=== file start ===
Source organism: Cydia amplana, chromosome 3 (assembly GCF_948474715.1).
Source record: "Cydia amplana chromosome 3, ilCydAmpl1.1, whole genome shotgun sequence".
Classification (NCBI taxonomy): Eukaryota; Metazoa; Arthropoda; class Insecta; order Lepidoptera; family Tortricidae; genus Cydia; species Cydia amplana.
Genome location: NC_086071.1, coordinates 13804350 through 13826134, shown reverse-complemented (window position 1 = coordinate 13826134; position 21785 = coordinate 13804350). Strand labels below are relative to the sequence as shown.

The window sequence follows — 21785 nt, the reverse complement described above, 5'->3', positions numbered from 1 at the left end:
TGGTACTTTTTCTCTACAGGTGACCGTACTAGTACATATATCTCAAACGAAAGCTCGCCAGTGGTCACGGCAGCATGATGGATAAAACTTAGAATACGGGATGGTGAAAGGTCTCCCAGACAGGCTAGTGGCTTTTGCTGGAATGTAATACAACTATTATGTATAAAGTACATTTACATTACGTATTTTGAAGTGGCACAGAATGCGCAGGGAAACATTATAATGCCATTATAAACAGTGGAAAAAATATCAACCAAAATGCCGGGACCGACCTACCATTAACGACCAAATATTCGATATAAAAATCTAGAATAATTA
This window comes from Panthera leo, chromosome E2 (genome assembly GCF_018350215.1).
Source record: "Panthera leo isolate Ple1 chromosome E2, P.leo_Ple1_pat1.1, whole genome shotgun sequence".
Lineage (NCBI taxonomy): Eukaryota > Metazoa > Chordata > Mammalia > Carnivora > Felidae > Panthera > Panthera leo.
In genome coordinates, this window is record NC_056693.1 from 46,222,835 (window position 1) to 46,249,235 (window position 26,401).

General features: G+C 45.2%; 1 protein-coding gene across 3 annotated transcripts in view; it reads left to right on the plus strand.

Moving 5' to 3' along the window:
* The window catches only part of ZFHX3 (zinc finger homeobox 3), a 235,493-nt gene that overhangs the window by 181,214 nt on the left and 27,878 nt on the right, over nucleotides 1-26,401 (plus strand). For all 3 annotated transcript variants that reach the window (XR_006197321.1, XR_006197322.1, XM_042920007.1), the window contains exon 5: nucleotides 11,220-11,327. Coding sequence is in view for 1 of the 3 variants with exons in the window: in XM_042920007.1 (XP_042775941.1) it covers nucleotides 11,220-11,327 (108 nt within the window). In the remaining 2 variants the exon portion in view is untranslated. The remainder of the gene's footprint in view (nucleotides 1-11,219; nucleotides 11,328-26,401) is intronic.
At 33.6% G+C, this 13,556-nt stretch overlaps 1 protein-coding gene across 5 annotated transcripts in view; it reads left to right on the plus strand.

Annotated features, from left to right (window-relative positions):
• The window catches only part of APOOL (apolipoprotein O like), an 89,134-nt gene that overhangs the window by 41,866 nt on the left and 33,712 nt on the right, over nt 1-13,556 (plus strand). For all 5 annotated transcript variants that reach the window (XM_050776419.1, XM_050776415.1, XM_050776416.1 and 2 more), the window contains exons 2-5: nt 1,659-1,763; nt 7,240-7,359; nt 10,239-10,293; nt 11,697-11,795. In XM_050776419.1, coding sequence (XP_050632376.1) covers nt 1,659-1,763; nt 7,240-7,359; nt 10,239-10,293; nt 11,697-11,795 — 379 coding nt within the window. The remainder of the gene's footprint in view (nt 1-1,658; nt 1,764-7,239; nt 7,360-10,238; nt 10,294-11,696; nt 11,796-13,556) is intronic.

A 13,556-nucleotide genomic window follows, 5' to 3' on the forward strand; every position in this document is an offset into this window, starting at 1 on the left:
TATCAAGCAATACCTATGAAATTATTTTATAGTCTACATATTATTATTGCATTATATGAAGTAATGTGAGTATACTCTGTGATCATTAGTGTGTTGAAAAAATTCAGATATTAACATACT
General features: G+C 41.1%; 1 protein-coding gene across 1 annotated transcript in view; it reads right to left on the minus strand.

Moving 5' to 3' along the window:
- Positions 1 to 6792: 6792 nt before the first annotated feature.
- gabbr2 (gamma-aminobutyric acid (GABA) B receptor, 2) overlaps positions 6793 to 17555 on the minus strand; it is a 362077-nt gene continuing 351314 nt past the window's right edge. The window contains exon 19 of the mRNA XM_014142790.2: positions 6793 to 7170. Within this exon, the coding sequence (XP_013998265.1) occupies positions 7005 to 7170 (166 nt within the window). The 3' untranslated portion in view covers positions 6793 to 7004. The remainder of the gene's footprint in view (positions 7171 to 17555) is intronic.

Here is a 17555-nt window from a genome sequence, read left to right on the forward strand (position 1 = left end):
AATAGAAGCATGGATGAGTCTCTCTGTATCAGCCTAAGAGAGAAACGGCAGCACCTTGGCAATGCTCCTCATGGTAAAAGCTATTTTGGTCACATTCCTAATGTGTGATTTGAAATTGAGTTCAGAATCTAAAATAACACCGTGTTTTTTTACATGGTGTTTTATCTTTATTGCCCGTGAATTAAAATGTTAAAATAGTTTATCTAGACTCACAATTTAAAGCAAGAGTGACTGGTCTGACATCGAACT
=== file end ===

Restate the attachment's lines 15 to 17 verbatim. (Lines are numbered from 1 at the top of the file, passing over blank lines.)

Annotated features, from left to right (window-relative positions):
• The window catches only part of APOOL (apolipoprotein O like), an 89,134-nt gene that overhangs the window by 41,866 nt on the left and 33,712 nt on the right, over nt 1-13,556 (plus strand). For all 5 annotated transcript variants that reach the window (XM_050776419.1, XM_050776415.1, XM_050776416.1 and 2 more), the window contains exons 2-5: nt 1,659-1,763; nt 7,240-7,359; nt 10,239-10,293; nt 11,697-11,795. In XM_050776419.1, coding sequence (XP_050632376.1) covers nt 1,659-1,763; nt 7,240-7,359; nt 10,239-10,293; nt 11,697-11,795 — 379 coding nt within the window. The remainder of the gene's footprint in view (nt 1-1,658; nt 1,764-7,239; nt 7,360-10,238; nt 10,294-11,696; nt 11,796-13,556) is intronic.

A 13,556-nucleotide genomic window follows, 5' to 3' on the forward strand; every position in this document is an offset into this window, starting at 1 on the left: